Paxlovid, molnupiravir benefit older COVID-19 patients, 2 studies show

Older man taking pills with water glass
Older man taking pills with water glass

shironosov / iStock

A pair of new studies describes the clinical benefits of two oral antiviral drugs in COVID-19 patients amid the Omicron period, one from Israel suggesting that nirmatrelvir-ritonavir (Paxlovid) reduced rates of hospitalization and death in people 65 years or older, and research from Hong Kong demonstrating that Paxlovid and molnupiravir lowered rates of death, disease progression, and the need for supplemental oxygen in older hospitalized patients.

In the United States, the Food and Drug Administration (FDA) granted emergency use authorization for oral Paxlovid and molnupiravir for the treatment of patients with mild or moderate COVID-19 at high risk for severe illness within 5 days of symptom onset, regardless of vaccination status.

Benefits strongest in 65-or-older group

Yesterday in the New England Journal of Medicine, a team led by Clalit Health Services researchers in Tel Aviv published an observational, retrospective study on the outcomes of 109,254 eligible COVID-19 patients aged 40 years or older during the Omicron wave from Jan 9 to Mar 31, 2022. Average age was 60 years, 60% were women, 39% were aged 65 or older, and 78% had previously had COVID-19, were vaccinated, or both.

Of the 109,254 patients, 3,902 (4%) received at least one dose of Paxlovid, including 2,484 of 42,821 patients (6%) 65 years or older and 1,418 of 66,433 patients (2%) 40 to 64 years. About 97% of Paxlovid recipients completed the 5-day treatment.

The COVID-related hospitalization rate among patients aged 65 years or older was 14.7 per 100,000 person-days in Paxlovid recipients (11 of 2,484 patients [0.4%]), compared with 58.9 per 100,000 in those not receiving the drug (766 patients [1.9%]) (adjusted hazard ratio [aHR], 0.27; 95% confidence interval [CI], 0.15 to 0.49). The aHR for COVID-19 death in Paxlovid recipients aged 65 or older was 0.21 (95% CI, 0.05 to 0.82), versus 1.32 (95% CI, 0.16 to 10.75) in non-recipients.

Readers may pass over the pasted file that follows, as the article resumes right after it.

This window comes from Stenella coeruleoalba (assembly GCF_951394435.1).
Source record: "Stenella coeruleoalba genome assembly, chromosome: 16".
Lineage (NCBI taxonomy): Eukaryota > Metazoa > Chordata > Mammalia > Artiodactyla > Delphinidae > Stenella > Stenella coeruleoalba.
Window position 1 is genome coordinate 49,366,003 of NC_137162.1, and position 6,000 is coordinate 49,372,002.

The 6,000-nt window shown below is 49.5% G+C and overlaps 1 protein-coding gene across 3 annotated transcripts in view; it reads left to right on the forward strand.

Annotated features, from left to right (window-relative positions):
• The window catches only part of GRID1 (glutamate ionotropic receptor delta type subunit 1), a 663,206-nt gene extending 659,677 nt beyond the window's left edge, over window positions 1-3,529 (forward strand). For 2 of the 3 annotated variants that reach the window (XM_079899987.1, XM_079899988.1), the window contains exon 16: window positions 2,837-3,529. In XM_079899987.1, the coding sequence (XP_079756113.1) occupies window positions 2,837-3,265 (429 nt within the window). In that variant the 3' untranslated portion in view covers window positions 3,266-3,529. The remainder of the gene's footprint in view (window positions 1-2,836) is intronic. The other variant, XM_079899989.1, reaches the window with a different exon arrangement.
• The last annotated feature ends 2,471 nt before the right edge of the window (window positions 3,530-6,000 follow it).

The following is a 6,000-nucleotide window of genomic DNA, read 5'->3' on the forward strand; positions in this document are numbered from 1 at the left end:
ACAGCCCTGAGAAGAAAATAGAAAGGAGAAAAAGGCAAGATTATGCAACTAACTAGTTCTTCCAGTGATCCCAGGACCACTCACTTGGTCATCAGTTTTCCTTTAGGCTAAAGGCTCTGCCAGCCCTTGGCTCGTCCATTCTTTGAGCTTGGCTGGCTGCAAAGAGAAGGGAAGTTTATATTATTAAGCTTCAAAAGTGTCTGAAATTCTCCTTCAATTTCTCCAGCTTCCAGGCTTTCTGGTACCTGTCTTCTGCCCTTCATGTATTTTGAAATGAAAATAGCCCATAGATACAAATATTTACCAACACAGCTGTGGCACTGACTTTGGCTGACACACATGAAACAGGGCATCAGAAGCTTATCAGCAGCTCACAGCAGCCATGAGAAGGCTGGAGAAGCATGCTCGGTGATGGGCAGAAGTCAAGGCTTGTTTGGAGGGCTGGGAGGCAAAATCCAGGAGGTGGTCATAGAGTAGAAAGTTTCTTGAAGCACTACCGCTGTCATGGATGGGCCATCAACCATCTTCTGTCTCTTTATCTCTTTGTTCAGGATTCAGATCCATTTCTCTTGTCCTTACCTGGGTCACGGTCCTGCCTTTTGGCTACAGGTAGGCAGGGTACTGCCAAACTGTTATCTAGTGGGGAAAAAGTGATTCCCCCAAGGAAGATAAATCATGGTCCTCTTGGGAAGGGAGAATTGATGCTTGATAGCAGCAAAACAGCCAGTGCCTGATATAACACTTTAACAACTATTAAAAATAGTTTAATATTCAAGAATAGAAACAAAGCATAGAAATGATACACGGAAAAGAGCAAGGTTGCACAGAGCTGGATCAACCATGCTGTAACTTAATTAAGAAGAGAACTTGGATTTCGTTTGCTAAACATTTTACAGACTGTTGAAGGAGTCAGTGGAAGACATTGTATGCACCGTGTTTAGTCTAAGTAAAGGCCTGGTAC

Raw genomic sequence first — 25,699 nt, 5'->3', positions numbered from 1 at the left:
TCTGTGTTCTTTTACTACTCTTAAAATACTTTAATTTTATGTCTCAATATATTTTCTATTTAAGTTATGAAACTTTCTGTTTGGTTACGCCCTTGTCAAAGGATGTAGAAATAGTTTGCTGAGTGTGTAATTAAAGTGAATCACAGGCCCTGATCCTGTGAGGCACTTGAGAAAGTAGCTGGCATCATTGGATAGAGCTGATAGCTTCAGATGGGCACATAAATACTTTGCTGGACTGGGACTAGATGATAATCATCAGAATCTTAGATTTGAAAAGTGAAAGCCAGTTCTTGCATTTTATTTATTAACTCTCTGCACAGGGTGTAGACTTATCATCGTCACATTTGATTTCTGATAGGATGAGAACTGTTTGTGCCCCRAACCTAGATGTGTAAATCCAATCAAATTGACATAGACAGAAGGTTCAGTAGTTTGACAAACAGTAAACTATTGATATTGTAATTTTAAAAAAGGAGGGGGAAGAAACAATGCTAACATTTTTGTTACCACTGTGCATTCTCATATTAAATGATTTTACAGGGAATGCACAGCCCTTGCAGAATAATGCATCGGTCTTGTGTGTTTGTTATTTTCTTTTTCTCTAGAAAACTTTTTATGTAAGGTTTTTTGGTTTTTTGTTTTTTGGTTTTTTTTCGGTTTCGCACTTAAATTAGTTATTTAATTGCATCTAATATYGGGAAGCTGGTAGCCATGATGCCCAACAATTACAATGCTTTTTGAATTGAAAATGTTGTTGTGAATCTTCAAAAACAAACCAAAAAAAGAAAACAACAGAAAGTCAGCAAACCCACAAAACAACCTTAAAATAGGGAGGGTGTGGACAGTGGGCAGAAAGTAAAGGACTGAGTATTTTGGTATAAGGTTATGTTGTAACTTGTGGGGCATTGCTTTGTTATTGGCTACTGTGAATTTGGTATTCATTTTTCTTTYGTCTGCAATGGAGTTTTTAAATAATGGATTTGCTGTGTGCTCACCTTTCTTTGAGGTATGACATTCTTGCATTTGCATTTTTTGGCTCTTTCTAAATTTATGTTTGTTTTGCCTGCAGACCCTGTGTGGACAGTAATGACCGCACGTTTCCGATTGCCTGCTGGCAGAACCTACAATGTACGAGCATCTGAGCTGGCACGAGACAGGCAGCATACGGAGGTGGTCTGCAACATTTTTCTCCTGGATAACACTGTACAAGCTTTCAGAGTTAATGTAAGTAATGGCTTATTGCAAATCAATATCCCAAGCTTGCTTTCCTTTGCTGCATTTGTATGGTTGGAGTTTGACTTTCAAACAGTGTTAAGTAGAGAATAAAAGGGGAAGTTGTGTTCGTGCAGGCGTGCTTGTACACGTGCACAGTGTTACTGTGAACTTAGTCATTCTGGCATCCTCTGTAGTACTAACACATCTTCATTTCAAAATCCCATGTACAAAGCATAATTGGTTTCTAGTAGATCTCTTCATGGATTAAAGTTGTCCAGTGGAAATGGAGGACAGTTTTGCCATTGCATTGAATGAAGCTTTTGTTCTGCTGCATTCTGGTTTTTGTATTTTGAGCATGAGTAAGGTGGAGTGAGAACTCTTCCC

Among patients aged 40 to 64 years, the COVID-19 hospitalization rate was 15.2 cases per 100,000 person-days in Paxlovid recipients (7 patients [0.5%]), compared with 15.8 cases per 100,000 person-days in non-recipients (327 patients [0.5%] (aHR, 0.74; 95% CI, 0.35 to 1.58). In this age-group, 1 of 1,418 Paxlovid-treated patients (0.0007%) died of COVID-19, as did 16 of 65,015 untreated patients (0.0002%) (aHR, 1.32; 95% CI, 0.16 to 10.75).

In both age-groups, the risk factors most strongly tied to COVID-19 hospitalization were a lack of previous SARS-CoV-2 immunity and a previous hospitalization.

"Our study suggests that during the omicron surge, the rates of hospitalization and death due to Covid-19 were significantly lower among adults 65 years of age or older who had received treatment with nirmatrelvir than among younger adults who had received such treatment, regardless of whether a patient had previous SARS-CoV-2 immunity," the study authors wrote, adding that studies on the short- and long-term safety of Paxlovid in real-world settings are needed.